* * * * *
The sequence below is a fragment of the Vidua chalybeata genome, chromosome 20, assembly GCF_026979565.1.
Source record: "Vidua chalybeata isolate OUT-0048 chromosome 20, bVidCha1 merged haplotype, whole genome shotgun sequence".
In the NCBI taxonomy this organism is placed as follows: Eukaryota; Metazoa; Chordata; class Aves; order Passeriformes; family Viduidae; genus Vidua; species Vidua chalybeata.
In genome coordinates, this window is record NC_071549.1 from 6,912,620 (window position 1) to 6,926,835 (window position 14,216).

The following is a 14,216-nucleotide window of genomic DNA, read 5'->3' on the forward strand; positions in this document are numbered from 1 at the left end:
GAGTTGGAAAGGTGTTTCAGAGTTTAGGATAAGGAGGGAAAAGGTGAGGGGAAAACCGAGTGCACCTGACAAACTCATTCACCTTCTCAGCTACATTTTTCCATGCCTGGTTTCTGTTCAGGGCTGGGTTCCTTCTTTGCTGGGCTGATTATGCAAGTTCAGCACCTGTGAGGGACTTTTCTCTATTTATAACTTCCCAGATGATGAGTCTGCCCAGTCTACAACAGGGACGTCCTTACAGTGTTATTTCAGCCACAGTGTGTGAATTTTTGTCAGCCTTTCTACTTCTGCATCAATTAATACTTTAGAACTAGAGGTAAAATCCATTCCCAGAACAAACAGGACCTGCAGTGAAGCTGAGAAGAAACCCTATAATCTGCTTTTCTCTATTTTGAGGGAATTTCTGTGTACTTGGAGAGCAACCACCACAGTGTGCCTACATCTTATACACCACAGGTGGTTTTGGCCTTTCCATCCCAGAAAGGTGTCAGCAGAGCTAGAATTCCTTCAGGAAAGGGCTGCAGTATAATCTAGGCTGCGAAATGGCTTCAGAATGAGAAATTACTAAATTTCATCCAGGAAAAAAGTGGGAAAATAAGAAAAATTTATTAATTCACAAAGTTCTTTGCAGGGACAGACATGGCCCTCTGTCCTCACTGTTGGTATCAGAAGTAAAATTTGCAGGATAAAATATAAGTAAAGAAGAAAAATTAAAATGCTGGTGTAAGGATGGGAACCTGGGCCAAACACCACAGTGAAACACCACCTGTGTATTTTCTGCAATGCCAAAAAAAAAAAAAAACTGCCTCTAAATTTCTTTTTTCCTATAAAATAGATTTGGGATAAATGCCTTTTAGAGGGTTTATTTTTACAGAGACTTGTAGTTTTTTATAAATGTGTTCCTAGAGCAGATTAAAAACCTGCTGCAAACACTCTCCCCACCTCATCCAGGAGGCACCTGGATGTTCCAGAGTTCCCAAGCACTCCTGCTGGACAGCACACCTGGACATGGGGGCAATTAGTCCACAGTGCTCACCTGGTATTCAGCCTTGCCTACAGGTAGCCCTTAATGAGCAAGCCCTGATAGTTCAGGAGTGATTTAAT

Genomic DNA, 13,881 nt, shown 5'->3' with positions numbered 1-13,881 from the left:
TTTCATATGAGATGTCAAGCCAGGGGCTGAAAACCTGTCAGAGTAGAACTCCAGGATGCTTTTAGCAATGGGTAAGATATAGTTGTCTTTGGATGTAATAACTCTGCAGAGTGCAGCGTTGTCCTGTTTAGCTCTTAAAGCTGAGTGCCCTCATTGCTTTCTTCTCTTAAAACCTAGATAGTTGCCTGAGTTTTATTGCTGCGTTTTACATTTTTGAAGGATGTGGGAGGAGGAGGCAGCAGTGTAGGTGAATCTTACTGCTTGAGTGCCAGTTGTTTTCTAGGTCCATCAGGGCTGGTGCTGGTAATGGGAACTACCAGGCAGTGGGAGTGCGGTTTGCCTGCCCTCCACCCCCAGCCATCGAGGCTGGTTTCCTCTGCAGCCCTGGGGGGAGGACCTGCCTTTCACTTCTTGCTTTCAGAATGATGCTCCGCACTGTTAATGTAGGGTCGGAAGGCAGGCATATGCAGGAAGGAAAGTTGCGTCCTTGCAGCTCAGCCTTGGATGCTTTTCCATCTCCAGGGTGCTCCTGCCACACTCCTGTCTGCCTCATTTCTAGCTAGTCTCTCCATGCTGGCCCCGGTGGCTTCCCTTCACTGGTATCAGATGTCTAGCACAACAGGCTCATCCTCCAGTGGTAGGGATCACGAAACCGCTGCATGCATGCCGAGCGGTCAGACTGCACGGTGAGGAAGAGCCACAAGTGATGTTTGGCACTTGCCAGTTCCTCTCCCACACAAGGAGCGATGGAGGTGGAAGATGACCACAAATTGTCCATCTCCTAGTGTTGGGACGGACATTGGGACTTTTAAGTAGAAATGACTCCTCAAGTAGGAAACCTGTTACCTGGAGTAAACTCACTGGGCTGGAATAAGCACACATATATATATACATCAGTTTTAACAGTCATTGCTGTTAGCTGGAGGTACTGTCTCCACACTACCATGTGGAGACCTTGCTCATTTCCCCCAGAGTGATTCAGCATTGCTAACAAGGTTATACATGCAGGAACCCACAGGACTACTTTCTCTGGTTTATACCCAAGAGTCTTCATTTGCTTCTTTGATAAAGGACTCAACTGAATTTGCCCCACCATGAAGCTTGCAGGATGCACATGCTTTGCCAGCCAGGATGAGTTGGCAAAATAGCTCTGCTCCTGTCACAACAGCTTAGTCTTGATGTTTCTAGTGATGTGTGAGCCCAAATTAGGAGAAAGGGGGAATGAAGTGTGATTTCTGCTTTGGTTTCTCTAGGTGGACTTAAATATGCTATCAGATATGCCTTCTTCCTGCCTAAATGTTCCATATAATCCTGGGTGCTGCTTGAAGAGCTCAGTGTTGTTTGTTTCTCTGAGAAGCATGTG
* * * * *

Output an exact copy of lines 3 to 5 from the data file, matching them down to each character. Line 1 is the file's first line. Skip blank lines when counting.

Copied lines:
In the NCBI taxonomy this organism is placed as follows: Eukaryota; Metazoa; Chordata; class Aves; order Passeriformes; family Viduidae; genus Vidua; species Vidua chalybeata.
In genome coordinates, this window is record NC_071549.1 from 6,912,620 (window position 1) to 6,926,835 (window position 14,216).

The following is a 14,216-nucleotide window of genomic DNA, read 5'->3' on the forward strand; positions in this document are numbered from 1 at the left end: